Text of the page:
Distance is harder. You can use multiple distance sensors in the +x, +y, -x, and -y directions to sense your coordinates, filtering a bit. You can use a well tuned vision and try and process the goal to tell how tall it is. You can put a distance sensor aimed at the goal to tell how far it is. You can use odometry/GPS to know where you are roughly and then Trig to find distance. Whatever you use, you then want to drive until you are at an optimal distance and shoot.

Or just be dumb and drive till you hit the low goal perimeter to know when you are at a known distance.

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Sorry for being so vague with what I wrote but I forgot to specify that the bot in-taking 3 disc’s and getting into range is all going to be done by the driver, the only thing that I want to be done by the bot (using a tracking-system) is to simply turn around in place to face the goal.

So in this senario imagine that the red box is the bot, and where the black oval is, is where the front of the bot is. This bot, already has 3 discs loaded up by the driver, and it is range by the driver.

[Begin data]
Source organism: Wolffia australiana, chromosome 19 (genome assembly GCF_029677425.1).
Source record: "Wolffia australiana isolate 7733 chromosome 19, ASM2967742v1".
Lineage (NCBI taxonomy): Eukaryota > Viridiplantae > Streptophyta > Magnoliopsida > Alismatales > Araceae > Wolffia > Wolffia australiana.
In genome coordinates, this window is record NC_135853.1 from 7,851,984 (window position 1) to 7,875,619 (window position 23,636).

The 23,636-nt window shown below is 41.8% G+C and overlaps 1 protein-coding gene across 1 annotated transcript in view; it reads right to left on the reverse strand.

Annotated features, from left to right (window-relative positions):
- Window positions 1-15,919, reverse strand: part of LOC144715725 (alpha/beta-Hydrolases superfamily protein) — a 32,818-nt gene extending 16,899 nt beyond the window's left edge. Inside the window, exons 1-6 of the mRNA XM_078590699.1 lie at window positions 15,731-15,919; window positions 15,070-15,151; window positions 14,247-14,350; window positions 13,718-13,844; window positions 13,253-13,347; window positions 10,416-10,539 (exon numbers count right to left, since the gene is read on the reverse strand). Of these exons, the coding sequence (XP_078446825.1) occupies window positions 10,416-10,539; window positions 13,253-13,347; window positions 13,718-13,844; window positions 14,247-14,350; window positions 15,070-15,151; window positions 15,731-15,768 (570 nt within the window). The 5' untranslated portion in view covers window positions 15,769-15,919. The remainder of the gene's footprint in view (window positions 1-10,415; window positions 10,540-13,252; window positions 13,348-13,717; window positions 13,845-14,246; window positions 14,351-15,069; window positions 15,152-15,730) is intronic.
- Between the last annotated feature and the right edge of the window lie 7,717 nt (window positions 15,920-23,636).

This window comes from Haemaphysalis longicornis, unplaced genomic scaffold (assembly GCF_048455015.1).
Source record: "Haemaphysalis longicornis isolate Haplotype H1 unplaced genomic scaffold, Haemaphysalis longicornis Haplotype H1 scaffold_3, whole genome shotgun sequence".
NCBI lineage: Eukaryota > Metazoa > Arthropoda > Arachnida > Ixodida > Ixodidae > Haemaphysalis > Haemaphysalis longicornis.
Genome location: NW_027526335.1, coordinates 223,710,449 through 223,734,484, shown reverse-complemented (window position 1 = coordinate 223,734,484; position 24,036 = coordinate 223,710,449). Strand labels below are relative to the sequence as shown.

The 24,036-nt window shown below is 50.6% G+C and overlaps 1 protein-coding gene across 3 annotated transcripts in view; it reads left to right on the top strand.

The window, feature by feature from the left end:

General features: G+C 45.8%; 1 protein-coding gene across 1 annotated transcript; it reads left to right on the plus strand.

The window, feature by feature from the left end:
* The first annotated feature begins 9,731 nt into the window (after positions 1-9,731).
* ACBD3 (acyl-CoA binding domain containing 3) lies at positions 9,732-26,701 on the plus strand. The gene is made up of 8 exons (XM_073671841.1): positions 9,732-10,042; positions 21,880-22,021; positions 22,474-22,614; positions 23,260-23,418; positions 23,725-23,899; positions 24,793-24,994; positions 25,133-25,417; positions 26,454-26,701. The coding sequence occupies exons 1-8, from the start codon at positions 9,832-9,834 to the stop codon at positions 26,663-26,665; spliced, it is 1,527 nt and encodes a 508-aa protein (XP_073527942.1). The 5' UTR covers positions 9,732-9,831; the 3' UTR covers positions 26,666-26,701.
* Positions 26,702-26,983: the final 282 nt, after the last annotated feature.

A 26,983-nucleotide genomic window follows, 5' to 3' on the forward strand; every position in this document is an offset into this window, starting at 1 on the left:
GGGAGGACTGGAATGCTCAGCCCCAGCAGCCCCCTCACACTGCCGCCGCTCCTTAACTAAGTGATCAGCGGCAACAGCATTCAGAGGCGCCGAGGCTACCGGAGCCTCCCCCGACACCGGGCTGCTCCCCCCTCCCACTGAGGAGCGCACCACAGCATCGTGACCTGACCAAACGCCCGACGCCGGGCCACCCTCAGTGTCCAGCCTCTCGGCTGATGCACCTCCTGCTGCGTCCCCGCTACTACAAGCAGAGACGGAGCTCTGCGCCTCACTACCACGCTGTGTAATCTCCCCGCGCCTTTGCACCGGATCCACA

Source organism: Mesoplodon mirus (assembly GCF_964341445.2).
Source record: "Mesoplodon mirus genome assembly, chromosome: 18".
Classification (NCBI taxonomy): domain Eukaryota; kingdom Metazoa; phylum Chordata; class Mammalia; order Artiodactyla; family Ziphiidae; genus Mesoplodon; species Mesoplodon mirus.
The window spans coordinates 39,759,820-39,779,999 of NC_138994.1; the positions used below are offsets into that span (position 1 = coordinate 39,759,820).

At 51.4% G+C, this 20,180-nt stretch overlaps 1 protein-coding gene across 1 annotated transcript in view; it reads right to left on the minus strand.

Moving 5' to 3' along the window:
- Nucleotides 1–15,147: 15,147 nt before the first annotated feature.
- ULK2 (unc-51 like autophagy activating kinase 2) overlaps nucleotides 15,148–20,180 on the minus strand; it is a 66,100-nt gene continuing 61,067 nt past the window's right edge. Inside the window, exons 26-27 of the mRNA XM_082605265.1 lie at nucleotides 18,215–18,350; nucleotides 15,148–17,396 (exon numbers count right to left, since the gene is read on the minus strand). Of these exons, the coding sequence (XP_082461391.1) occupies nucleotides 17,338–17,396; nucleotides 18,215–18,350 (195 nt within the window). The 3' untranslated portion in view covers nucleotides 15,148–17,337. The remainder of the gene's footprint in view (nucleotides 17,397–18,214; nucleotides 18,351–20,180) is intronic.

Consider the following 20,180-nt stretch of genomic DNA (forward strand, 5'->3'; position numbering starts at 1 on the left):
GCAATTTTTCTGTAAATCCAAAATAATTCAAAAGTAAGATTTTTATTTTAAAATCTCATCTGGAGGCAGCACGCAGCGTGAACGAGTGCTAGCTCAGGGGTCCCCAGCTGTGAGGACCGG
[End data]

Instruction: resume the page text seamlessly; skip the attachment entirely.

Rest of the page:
I need the tracking-system to just turn the bot around to point at the goal, and turn the bot around in place. So the bot’s not moving in any x or y direction it rotates itself in the same x and y position around to face the goal. In one press of a button.

Updated the original post to include this.

Once you find your x and y coordinates using odometry, you must find the slope from the coordinates of the high goal to the coordinates of your robot, and take the inverse tangent of the slope, and convert it from radians to degrees. This is the heading your robot must face to shoot into the high goal.

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This year we have 3 wheel odometery with an inertial sensor. We really do two wheels odometery with the inertial but I put 3 on the bottom just in case we wanted to find direction with wheels(maybe to avoid some gyro noise). However If you track you position and heading with odometery as well as where you started you can do some trig to find out how much you have to turn to point to the goal. If you are wondering if this is feasible for a match and if the odometery will get off, if you implement it right it won’t, or the error will be very small and will get you close and you can correct manually. Beastly in skills. I know you said you just wanted a turn to shoot, but it’s not to hard to do a velocity controller with a function of the distance to get it to lob into the goal if you have a flywheel. If you got any questions on the math/coding/track wheels I can help